The media did not focus on the broader context of issue, such as the struggle the Mi’kmaq community had to face, both emotionally and politically, to be able to live as per their treaty rights. Specifically, there was no mention about the Mi’kmaq people’s fishing rights pursuant to the Supreme Court Decision, R v. Marshall in 1999 that gave the Mi’kmaq community the right to fish year-around. This decision emphasized the Mi’kmaq peoples’ right to establish a moderate livelihood in modern day standards, as per their Treaty rights. The media failed to present crucial and factual information of the events that may have helped the Mi’kmaq community get what they were initially protesting for
The public version and perceptions of the Burnt Church dispute are shaped by the stories of the media. This public version of the dispute is important precisely because of its limitations and biases, and the ways that these would shape our views of the dispute, were we to rely upon it as our only window into the events in Burnt Church (King 2008). Firstly, the media failed to provide substantial coverage of the overall issue and what the Mi’kmaq community was actually protesting for. Media coverage of the Mi’kmaq peoples’ protest misses the point of the struggle as they failed to focus on the more important issues and concerns regarding the dispute. By contrast, the government position was praised as balanced, just, and reflective of national interests in restoring peace, order, and good government (Fleras 2011). The framing of the Mi’kmaq peoples’ resistance as a law and order issue downplayed the broader context that sparked the struggle. Since the public attention was distracted from the broader context of the issues pertaining to the Mi’kmaq peoples’ rights, it was instead shifted towards irrelevant issues that only prolonged the dispute further. Due to the constant attacks and pressure from the Canadian Government, the Mi’kmaq community had to negotiate and settle for an agreement that was for the most part in the favour of the white fishermen and the Canadian Government. The Mi’kmaq people and their treaty rights were dismissed as a cover up to justify a host of criminal activities against the white fishermen and the Canadian Government.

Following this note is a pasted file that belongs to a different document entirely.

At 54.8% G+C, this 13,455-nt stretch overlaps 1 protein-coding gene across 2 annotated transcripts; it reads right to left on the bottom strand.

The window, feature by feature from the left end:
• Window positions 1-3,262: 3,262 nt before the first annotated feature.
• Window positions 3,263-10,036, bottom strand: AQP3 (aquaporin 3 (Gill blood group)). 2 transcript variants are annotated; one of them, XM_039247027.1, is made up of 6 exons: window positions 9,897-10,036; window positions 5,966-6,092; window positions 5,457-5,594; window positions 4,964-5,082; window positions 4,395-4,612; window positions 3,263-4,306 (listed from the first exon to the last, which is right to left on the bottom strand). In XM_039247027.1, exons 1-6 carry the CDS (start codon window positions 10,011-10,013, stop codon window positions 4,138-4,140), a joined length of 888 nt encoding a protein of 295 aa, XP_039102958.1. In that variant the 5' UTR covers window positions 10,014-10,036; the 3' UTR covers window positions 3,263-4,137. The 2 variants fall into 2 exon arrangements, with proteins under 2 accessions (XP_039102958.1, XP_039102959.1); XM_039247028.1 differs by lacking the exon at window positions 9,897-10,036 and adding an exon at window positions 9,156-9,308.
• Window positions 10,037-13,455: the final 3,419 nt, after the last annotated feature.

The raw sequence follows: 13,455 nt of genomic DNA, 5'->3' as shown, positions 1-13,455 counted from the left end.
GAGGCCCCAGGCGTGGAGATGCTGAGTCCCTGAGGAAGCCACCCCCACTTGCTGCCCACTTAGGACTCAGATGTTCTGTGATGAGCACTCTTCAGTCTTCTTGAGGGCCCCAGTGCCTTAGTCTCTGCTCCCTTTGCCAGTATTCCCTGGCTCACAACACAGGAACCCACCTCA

The overall media representation of The Burnt Church Crisis largely focused on the violent incidents of the dispute, especially on the ongoing disagreement over lobster traps. After researching further, I came to the conclusion that this prolonged and heated dispute was not just about lobsters, but it was about the ongoing differences that the Indigenous people have with the Canadians. The discourses presented throughout these disputes are as such that the Indigenous people always have to protest for their rights and their land; however, in doing so, they are always depicted as violent and disruptive protestors by the mainstream media. The overall thrust of the news media Burnt Church was framed around the theme of criminality, law and order, and conflict instead of a struggle over Indigenous rights (Fleras 2011).
Burnt Money. 2002. National Post. (Retrieved from Factiva December 9, 2014.)
CBC Digital Archives. 2012. The Battle for Aboriginal Treaty Rights – Aboriginal Rights: Overfishing, Out of Season. CBC News. (Retrieved October 15, 2014.)
Fleras, Augie. 2011. Disassembling Media Representations 101. In The Media Gaze: Representations of Diversities in Canada. Vancouver: UBC Press.
Ha, Thanh. 1999a. “Violence Escalates in Conflict over Fishery.” The Globe and Mail. (Retrieved from Factiva December 9, 2014.)
Ha, Thanh. 1999b. “Natives Defy Call to Stop Fishing’ Why should we give up Our Treaty Rights?” The Globe and Mail. (Retrieved from Factiva December 12, 2014.)
Kay, Jonathan. 2002. “Welfare Traps Collide in Miramichi Bay. National Post. (Retrieved from Factiva December 9, 2014.)
King, Sarah.2008. Contested Place: Religion and Values in the Dispute, Burnt Church/Esgenoôpetitj, New Brunswick. Library and Archives Canada, 1. (Retrieved October 15, 2014.)
Lea, Michael. 2000. “Dhaliwal Refuses Burnt Church Natives’ Offer to Talk.” The Globe and Mail. (Retrieved from Factiva on December 9, 2014.)